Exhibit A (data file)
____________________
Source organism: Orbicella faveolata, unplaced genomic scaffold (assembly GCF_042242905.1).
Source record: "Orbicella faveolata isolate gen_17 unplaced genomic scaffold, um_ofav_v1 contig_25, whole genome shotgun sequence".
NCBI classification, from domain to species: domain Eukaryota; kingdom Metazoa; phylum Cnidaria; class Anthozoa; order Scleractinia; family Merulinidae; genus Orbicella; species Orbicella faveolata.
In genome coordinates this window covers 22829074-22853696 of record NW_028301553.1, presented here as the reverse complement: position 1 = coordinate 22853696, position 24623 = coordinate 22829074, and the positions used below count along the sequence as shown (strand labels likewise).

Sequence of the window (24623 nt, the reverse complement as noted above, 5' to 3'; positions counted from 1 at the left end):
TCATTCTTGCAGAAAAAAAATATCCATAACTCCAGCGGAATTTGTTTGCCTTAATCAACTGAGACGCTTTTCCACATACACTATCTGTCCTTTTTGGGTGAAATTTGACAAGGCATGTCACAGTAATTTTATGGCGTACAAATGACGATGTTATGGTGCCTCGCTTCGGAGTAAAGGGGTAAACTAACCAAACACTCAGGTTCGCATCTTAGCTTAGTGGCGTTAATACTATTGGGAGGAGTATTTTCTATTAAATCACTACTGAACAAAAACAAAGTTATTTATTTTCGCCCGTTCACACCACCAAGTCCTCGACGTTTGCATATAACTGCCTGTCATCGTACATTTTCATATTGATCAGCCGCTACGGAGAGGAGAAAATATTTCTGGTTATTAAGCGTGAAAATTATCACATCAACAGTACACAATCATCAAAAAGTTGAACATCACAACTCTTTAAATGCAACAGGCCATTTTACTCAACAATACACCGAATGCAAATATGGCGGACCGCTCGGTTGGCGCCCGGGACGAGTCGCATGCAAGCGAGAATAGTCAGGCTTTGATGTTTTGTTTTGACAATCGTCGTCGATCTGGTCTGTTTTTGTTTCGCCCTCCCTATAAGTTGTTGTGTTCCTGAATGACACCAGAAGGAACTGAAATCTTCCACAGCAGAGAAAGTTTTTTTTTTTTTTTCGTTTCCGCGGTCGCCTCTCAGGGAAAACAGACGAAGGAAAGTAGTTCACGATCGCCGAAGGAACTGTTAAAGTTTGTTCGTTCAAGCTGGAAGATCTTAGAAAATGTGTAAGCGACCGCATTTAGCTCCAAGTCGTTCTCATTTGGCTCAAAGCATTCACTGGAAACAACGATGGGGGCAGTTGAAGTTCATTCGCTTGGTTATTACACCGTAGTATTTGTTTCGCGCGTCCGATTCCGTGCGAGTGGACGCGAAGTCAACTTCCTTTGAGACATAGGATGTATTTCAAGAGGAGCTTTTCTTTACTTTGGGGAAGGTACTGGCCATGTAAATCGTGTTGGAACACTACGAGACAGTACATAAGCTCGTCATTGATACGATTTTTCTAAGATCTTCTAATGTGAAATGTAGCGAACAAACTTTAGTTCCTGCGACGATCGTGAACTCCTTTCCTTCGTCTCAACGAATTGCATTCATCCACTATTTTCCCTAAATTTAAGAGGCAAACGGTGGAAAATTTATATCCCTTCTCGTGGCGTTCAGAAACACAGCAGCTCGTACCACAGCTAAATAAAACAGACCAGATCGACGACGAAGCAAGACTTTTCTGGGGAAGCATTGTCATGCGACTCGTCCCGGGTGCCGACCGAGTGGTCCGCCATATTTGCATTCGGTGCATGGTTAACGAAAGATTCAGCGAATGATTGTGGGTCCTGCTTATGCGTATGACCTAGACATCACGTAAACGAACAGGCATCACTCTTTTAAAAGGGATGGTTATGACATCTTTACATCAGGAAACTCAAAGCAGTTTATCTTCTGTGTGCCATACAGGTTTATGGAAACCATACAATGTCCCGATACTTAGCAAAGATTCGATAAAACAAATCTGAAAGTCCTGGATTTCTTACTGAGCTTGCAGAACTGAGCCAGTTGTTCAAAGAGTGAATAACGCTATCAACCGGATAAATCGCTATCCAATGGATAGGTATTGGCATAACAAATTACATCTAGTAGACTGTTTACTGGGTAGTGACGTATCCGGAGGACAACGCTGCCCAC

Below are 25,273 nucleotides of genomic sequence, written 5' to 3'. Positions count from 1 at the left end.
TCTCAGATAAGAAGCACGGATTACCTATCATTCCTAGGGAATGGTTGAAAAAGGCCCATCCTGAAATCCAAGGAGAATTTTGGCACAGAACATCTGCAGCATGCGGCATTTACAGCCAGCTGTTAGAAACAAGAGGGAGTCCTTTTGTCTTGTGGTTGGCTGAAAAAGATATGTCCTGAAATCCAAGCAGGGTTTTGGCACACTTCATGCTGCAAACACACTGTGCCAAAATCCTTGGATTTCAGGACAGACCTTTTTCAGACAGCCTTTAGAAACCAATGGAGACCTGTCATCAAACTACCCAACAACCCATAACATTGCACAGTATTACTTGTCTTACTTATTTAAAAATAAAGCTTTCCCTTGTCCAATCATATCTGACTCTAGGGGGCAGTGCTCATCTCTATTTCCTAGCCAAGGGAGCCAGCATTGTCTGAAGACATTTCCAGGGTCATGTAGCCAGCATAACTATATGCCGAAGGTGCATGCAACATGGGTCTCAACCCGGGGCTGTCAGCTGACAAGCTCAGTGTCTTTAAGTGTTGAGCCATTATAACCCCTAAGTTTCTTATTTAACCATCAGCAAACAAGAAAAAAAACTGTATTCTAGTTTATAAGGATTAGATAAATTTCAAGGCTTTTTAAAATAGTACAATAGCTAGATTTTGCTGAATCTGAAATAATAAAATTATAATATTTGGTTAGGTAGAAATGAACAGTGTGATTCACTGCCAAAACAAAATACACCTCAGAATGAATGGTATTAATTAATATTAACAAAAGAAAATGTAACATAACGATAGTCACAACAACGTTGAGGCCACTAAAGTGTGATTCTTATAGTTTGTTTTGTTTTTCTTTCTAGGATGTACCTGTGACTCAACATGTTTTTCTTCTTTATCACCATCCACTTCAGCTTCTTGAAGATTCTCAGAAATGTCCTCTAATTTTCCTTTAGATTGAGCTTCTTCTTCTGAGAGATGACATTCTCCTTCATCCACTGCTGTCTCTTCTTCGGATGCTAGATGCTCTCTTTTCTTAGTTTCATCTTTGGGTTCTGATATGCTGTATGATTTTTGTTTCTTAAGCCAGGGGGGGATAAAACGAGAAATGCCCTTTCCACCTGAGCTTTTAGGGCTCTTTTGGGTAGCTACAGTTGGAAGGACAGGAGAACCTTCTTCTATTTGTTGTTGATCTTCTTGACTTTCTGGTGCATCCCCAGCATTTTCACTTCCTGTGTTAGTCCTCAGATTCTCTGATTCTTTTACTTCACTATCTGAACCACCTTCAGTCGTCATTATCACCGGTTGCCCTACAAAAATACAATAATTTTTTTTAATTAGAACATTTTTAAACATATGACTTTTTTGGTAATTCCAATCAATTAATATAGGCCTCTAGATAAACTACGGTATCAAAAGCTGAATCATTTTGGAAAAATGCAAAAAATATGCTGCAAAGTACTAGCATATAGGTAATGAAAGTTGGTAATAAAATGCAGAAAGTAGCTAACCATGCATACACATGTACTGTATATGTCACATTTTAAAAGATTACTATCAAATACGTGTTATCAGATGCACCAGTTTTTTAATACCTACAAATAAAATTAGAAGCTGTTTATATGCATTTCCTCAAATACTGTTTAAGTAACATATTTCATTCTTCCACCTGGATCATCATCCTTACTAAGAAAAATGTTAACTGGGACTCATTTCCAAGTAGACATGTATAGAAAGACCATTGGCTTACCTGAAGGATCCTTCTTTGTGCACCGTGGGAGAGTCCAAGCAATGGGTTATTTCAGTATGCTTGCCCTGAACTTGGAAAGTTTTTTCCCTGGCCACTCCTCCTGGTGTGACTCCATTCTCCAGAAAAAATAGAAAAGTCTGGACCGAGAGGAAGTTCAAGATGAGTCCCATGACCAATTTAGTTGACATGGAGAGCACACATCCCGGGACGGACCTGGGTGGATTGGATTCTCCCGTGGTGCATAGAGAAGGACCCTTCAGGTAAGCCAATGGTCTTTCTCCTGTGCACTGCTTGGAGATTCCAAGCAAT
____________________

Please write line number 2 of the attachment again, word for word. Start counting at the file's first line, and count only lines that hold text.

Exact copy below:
Source record: "Orbicella faveolata isolate gen_17 unplaced genomic scaffold, um_ofav_v1 contig_25, whole genome shotgun sequence".